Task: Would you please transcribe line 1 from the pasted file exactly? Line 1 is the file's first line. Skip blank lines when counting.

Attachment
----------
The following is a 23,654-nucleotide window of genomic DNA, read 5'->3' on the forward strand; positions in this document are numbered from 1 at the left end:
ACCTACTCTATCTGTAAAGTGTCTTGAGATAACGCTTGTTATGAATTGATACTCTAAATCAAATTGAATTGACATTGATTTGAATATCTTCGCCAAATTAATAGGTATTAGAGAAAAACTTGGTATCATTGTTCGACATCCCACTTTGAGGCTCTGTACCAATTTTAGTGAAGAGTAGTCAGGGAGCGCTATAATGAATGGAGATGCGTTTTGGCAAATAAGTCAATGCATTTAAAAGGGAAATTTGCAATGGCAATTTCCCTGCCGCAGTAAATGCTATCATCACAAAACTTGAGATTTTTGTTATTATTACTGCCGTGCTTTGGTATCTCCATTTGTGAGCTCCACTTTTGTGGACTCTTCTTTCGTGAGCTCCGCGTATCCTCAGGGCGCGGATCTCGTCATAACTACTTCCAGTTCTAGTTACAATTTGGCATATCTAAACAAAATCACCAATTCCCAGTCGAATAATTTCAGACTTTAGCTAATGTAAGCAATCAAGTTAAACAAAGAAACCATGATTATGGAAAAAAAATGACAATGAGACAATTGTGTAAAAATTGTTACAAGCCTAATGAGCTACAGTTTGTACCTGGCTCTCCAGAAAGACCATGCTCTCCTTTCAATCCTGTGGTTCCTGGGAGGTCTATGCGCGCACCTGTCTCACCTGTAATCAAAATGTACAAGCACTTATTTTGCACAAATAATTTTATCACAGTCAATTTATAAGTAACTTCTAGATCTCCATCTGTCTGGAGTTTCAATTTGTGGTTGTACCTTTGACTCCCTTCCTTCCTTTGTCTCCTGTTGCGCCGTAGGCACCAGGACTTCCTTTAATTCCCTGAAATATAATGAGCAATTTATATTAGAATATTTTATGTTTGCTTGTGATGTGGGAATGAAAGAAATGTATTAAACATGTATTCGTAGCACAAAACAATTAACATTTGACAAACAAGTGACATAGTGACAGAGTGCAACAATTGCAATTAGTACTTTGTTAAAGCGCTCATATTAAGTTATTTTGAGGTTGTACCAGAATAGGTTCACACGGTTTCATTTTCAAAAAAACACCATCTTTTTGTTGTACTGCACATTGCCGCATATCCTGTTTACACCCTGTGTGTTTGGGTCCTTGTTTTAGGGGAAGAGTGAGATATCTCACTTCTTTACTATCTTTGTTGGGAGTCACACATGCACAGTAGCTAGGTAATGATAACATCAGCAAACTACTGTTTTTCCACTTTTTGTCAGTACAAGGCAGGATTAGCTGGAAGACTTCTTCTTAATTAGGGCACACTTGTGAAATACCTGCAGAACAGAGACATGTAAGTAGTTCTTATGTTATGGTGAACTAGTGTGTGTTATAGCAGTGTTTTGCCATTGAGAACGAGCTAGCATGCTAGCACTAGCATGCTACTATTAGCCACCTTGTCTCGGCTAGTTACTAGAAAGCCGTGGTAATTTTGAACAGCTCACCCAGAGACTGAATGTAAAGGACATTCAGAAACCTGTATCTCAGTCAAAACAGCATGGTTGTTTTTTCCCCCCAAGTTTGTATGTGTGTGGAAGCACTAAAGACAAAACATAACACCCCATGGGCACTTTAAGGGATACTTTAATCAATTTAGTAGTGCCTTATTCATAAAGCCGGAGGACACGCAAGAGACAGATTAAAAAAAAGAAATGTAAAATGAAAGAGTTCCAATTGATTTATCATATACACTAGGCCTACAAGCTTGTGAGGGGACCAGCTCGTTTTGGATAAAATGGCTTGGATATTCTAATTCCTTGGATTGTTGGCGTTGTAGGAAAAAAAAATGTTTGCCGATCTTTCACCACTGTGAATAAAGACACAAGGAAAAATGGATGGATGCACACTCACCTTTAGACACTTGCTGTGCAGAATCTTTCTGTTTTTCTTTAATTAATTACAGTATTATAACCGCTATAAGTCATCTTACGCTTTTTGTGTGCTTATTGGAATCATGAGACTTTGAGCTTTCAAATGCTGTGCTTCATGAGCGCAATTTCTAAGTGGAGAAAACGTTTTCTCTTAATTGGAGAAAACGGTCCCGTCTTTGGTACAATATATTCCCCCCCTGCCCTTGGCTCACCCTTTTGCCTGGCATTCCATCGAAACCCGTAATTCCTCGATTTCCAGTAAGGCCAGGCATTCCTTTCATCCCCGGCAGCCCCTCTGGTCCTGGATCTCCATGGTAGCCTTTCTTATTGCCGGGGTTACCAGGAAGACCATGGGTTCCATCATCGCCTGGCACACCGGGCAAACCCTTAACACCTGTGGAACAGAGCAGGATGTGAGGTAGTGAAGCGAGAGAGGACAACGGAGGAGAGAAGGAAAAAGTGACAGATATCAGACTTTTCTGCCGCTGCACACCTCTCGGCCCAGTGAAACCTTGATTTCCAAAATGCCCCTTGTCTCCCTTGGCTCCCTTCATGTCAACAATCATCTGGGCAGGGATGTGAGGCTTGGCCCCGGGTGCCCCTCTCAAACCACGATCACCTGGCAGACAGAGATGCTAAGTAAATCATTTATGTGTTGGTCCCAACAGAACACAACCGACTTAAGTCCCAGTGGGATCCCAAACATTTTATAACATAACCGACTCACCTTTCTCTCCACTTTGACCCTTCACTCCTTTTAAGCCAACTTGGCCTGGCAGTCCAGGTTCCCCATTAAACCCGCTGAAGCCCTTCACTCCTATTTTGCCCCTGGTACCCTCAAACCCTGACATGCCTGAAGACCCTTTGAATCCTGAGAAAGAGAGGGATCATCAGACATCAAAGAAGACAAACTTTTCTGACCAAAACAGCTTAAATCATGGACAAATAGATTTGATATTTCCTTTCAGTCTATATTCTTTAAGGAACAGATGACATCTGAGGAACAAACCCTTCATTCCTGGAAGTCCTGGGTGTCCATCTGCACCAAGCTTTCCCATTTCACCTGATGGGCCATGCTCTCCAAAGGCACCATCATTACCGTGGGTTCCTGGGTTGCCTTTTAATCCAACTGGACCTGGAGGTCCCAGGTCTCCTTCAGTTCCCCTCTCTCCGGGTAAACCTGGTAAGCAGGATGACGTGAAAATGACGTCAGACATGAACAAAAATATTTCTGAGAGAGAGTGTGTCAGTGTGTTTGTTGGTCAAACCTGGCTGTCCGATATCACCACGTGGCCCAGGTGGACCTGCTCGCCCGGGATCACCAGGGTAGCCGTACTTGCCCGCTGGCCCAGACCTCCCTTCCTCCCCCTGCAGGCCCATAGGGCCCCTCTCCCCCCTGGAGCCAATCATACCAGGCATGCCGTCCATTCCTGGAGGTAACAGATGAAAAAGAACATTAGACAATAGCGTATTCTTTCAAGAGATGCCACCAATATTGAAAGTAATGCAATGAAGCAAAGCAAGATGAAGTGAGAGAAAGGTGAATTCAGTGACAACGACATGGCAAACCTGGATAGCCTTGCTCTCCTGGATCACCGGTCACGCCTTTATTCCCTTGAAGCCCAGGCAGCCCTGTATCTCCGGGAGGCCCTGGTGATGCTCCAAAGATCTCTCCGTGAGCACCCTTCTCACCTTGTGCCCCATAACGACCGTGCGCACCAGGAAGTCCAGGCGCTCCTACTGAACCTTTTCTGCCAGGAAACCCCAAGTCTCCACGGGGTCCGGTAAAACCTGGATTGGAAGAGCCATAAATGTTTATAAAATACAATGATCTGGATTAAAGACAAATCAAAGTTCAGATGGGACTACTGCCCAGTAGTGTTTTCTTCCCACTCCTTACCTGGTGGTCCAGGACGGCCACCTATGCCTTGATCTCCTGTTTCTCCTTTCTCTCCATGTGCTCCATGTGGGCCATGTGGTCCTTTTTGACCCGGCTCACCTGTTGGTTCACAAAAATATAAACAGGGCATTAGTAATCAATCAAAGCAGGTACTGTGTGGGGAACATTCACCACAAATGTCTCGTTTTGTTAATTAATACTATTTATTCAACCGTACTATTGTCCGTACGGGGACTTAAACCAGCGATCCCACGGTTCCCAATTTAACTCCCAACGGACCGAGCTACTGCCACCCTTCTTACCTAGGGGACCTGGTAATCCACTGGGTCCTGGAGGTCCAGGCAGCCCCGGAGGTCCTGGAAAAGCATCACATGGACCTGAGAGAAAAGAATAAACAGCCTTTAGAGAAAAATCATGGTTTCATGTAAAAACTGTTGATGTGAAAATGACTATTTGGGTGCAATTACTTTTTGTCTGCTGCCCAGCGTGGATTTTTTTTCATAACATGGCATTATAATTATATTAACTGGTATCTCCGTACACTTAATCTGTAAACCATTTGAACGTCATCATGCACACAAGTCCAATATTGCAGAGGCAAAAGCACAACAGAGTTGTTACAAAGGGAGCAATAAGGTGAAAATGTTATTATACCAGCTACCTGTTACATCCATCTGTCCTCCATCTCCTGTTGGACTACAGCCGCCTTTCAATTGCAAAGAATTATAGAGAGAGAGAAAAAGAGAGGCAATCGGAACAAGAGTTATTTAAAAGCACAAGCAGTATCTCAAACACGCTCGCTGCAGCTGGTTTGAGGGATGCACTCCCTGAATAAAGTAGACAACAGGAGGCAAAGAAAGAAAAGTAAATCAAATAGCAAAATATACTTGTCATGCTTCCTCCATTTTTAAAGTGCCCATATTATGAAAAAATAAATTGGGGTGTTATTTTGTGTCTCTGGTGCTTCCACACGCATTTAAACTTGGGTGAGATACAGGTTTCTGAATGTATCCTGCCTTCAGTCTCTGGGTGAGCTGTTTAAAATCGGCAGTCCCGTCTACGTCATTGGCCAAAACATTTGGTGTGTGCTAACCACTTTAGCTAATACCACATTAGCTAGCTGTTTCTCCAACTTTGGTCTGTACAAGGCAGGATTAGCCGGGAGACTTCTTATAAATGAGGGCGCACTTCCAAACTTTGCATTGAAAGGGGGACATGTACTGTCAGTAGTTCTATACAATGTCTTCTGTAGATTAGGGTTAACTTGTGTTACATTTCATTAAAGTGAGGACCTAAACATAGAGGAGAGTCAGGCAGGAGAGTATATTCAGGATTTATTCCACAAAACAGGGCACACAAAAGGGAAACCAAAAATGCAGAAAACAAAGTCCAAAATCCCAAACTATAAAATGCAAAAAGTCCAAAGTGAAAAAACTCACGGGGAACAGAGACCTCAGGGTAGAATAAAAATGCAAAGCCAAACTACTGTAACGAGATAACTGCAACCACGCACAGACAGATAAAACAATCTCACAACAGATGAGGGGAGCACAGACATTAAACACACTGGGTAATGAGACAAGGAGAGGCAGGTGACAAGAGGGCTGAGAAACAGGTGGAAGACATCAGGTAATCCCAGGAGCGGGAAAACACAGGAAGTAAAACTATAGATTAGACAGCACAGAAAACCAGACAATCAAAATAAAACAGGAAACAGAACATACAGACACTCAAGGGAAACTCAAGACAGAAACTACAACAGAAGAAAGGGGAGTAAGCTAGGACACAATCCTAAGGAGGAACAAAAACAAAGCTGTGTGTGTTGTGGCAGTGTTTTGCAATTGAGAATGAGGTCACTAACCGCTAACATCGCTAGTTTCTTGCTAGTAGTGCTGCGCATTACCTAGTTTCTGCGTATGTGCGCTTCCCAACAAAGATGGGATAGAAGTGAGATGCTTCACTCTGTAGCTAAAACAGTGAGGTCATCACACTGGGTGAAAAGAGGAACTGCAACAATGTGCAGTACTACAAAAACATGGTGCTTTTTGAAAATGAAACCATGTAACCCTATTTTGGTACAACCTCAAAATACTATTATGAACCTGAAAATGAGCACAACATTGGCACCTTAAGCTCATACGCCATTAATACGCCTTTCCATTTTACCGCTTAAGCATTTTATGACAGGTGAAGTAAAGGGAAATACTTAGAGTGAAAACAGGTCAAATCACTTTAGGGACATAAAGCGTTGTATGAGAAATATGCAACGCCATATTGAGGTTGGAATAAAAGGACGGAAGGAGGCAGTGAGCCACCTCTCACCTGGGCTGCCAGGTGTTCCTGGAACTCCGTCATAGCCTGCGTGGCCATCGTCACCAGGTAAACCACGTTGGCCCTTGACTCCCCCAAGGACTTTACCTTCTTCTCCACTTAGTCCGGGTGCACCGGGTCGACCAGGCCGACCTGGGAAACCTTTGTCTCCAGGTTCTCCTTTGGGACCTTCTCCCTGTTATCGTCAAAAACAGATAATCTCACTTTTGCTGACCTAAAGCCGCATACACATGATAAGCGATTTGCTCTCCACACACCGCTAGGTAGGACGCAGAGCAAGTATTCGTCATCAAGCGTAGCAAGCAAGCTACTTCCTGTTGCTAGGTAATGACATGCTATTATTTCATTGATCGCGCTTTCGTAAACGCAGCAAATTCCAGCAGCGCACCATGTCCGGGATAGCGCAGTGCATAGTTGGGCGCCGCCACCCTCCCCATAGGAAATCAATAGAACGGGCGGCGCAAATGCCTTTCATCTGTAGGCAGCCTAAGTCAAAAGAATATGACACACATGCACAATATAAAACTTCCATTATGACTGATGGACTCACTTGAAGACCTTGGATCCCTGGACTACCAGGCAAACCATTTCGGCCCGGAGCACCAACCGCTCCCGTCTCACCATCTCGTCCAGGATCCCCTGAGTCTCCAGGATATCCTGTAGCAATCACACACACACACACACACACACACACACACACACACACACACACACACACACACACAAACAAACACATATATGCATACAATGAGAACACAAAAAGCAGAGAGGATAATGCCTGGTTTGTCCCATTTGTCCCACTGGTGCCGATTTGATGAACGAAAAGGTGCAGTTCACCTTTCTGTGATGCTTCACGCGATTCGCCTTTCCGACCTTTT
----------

The following is a 23,654-nucleotide window of genomic DNA, read 5'->3' on the forward strand; positions in this document are numbered from 1 at the left end: